Tiny House Air Conditioner

Air Conditioning and Wheel Wells Sealed in

I realized that since I’m about to put siding on the house in the next month or two I need to get things installed that will be poking out.  I don’t have to do this for everything but big items like the AC would be easier done now rather than later.

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I went back and forth a lot on installing a Window/Through Wall AC like they do at Tiny Home Builders or a min split ductless.  Mini Splits are ideal as they require very little through wall installation.  However, they are more expensive (4-5 times more than what I ended up doing) and are a lot more complex to install. Since a tiny house is basically a long hall way and I wasn’t going to use the space above the door I opted to install my AC there so it could blow down the length of the house.  I ended up going with a small window 5000 BTU unit over a through wall unit because through wall units are about 2-3 times more expensive than a window unit and don’t provide that much more functionality.  Since I’m on a budget and I am not as technically adept as others I had to choose what would work for me and my family.

Mounting it meant I had to cut a hole through my existing wall, and frame up a header and king studs to deflect any future force around the unit.  This was a pain in the ass.  Cutting it to the exact size needed then fitting the header and studs in there to give a tight fit while also balancing an AC 10 feet in the air on a ladder sucked, a lot.  However, I got it done.  Flashed around the unit like a Window and will add some tar paper on top of it later.  I used foam insulation around it to seal it up and tested the bad boy out.  Viola, works like a champ.  Doesn’t look so hot, but it’ll get there.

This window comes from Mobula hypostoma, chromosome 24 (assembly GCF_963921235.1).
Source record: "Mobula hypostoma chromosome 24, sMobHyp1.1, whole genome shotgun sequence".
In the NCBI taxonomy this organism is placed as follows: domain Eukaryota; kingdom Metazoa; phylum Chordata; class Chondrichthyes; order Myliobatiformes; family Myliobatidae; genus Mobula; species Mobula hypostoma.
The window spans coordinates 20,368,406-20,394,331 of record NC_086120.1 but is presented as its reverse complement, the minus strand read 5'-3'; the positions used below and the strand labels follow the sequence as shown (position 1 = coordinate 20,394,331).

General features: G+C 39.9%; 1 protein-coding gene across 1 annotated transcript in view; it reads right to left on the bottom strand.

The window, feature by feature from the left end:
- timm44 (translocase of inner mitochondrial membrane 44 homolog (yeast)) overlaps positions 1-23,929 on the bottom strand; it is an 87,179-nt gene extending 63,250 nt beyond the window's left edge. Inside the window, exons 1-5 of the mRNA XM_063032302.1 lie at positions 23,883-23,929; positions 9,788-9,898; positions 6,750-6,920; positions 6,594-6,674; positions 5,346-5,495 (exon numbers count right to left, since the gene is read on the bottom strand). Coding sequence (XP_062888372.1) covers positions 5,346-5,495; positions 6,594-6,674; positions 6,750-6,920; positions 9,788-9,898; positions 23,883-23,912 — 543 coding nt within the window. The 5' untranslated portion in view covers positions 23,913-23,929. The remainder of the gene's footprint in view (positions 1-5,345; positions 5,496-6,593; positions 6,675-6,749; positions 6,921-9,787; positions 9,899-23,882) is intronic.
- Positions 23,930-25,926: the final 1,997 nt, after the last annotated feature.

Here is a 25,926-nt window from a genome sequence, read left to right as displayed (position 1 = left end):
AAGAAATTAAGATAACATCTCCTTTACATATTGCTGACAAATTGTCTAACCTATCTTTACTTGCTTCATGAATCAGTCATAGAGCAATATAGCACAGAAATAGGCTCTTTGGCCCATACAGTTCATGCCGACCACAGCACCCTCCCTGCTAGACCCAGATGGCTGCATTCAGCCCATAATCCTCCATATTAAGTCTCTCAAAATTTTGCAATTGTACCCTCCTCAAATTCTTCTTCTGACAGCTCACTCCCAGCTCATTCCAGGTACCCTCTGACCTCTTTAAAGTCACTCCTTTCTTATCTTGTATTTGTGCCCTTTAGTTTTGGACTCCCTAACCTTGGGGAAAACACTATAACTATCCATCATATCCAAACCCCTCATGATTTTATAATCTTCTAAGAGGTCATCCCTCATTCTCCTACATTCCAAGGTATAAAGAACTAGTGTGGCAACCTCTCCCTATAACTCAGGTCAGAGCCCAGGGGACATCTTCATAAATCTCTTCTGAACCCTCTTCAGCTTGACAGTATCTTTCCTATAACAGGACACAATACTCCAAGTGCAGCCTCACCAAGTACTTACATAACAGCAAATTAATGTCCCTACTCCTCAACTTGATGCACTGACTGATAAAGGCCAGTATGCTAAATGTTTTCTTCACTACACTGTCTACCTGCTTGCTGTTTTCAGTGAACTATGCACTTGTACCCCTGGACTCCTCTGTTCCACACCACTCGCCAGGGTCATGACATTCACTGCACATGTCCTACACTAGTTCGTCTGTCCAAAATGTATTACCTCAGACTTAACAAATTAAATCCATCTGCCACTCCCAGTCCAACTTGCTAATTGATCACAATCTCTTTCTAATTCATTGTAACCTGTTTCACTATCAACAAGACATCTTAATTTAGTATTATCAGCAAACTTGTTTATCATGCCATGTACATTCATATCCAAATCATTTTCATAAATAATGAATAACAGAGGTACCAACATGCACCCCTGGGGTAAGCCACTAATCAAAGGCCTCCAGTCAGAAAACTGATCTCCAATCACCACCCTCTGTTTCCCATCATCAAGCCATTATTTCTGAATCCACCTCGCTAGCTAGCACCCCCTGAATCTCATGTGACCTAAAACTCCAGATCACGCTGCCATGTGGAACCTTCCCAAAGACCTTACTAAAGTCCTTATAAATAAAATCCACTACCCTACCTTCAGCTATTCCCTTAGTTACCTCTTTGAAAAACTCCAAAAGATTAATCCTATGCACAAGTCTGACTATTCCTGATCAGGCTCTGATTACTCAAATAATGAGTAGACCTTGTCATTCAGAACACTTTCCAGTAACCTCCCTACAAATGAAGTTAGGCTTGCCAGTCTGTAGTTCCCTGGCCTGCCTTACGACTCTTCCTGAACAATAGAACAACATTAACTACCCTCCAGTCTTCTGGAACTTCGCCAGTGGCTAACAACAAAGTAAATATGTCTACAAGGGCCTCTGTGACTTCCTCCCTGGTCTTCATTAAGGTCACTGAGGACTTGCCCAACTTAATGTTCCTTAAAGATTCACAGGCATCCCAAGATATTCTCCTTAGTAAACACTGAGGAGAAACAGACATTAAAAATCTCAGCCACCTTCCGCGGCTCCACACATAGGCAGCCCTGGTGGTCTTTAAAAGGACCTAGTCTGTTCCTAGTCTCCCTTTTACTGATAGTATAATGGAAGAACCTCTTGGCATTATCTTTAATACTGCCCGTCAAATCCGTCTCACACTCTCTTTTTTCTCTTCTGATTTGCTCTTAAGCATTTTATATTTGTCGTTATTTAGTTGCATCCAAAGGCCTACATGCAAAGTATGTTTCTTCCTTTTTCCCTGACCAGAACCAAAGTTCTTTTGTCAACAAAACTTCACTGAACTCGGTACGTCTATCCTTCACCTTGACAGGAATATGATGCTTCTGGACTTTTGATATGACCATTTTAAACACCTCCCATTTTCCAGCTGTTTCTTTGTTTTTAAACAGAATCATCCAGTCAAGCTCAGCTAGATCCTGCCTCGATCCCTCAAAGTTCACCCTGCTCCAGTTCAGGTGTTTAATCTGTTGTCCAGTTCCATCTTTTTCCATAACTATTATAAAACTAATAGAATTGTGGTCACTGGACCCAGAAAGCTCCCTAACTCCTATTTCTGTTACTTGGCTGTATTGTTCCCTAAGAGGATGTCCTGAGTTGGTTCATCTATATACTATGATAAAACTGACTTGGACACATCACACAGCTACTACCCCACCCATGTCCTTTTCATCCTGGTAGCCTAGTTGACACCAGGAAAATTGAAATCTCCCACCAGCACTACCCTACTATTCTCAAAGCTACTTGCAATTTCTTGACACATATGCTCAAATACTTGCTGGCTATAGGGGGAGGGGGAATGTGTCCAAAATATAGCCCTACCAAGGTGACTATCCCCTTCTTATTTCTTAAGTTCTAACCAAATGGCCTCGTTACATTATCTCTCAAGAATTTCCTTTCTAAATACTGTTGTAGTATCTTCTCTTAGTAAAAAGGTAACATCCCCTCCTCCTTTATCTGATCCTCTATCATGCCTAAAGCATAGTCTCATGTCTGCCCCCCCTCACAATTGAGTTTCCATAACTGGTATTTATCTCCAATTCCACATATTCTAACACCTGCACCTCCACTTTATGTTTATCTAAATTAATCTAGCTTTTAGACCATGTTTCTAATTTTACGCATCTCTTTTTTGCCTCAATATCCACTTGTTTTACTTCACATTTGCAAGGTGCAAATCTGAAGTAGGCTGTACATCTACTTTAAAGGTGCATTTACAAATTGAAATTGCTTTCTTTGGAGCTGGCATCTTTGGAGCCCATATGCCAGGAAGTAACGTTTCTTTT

Closing in the wheel wells was pretty easy.  I followed the directions on the videos here to close these in.  Pix below and a short video outlining it all.  These will be hidden in my house by being beneath the kitchen counters (my kitchen will be large’ish and two sided since my wife is a chef). You can see the 2×2 along the bottom which basically gave me a nailer to screw in the OSB to.  Sealed it all in and viola, done!



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